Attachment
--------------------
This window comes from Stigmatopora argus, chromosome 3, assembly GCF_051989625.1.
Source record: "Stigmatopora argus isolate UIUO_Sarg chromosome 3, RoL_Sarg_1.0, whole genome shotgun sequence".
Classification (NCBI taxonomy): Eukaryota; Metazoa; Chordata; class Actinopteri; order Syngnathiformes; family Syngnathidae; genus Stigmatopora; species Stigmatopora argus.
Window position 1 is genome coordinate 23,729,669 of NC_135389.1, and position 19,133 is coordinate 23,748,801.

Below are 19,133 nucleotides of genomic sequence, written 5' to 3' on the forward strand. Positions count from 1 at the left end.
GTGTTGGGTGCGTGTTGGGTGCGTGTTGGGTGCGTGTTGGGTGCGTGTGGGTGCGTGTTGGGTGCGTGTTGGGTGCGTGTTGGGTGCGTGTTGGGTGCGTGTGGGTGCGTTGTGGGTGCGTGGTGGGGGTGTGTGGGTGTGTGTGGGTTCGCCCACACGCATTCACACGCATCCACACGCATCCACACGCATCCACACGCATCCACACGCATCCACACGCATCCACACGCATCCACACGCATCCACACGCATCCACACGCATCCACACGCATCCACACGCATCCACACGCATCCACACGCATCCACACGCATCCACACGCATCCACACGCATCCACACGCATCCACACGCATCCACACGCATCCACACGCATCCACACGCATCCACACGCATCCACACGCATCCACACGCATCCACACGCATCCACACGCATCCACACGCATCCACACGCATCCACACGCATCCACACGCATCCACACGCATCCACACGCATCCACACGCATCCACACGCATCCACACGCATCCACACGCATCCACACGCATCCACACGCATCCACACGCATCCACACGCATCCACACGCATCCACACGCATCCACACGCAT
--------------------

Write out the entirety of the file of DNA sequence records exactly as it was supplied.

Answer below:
This window comes from Stigmatopora argus, chromosome 3, assembly GCF_051989625.1.
Source record: "Stigmatopora argus isolate UIUO_Sarg chromosome 3, RoL_Sarg_1.0, whole genome shotgun sequence".
Classification (NCBI taxonomy): Eukaryota; Metazoa; Chordata; class Actinopteri; order Syngnathiformes; family Syngnathidae; genus Stigmatopora; species Stigmatopora argus.
Window position 1 is genome coordinate 23,729,669 of NC_135389.1, and position 19,133 is coordinate 23,748,801.

Below are 19,133 nucleotides of genomic sequence, written 5' to 3' on the forward strand. Positions count from 1 at the left end.
GTGTTGGGTGCGTGTTGGGTGCGTGTTGGGTGCGTGTTGGGTGCGTGTGGGTGCGTGTTGGGTGCGTGTTGGGTGCGTGTTGGGTGCGTGTTGGGTGCGTGTGGGTGCGTTGTGGGTGCGTGGTGGGGGTGTGTGGGTGTGTGTGGGTTCGCCCACACGCATTCACACGCATCCACACGCATCCACACGCATCCACACGCATCCACACGCATCCACACGCATCCACACGCATCCACACGCATCCACACGCATCCACACGCATCCACACGCATCCACACGCATCCACACGCATCCACACGCATCCACACGCATCCACACGCATCCACACGCATCCACACGCATCCACACGCATCCACACGCATCCACACGCATCCACACGCATCCACACGCATCCACACGCATCCACACGCATCCACACGCATCCACACGCATCCACACGCATCCACACGCATCCACACGCATCCACACGCATCCACACGCATCCACACGCATCCACACGCATCCACACGCATCCACACGCATCCACACGCATCCACACGCATCCACACGCATCCACACGCATCCACACGCATCCACACGCATCCACACGCATCCACACGCAT